Only long term flood defence plan can put Jakarta floodings to a halt
Heavy monsoonal rains have triggered severe flooding across the Indonesian capital Jakarta. On January 16th, many government offices and businesses were forced to close because staff could not get to work.
Authorities said four people were killed and 20,000 had to evacuate.
Although this year's rainy season brought some of the heaviest downpours in five years, Jakarta is frequently hit by flooding.
As part of a memorandum of understanding between the Indonesian and Dutch government signed in 2007, both countries are closely working together to develop a strategy to put the flooding to a hold.
Jakarta Coastal Development Strategy
A consortium of two Dutch consultancies Witteveen+Bos and Grontmij was contracted on December 20, 2012 to develop a master plan for the protection of Jakarta against flooding. The Jakarta Coastal Development Strategy (JCDS) is expected to be ready in two years and should give solutions for the short, medium-and long-term flood problems.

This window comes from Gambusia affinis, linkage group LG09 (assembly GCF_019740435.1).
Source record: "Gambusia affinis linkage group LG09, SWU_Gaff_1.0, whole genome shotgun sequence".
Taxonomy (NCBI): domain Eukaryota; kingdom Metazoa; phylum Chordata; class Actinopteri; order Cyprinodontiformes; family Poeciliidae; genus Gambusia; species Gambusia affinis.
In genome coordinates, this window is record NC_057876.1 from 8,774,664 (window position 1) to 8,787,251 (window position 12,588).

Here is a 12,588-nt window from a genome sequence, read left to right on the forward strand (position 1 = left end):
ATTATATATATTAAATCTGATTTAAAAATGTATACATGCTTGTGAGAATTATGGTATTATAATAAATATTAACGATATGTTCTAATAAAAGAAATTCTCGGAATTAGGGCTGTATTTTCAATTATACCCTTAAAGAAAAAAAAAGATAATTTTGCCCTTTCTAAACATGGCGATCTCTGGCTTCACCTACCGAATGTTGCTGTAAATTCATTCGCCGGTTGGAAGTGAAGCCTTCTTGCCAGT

Previous Indonesian-Dutch cooperation has already identified the causes of the increasing floods. Due to the large-scale extraction of groundwater the northern part of Jakarta sinks up to 17 cm per year. This part of Jakarta already floods regularly. Current land subsidence rates will the whole of North Jakarta sinks below sea level in 2050 and increased damaging floods will hit other parts of Jakarta as well.
The Indonesian Project Implementation Unit will be responsible for the master plan, involving the Ministry of Public Works, Provincial Government DKI Jakarta and the national planning development agency Bappenas. The Dutch government granted 1,8 million euro.
Also participating in the Dutch consortium as subcontrators, are KuiperCompagnons (landscape architects), Deltares (research institute on land and water), Ecorys (management consultancy) and Triple-A.
This news item is based on a press release (in Dutch only) published on the websites of Witteveen+Bos and Grontmij.
Torrential rainfall put the city of Jakarta to a standstill on January 16th. The most recent flooding killed at least four people and 20,000 were evacuated.
Flood map as published by KDI Jakarta on January 17th
(download full size map from AIFDR).
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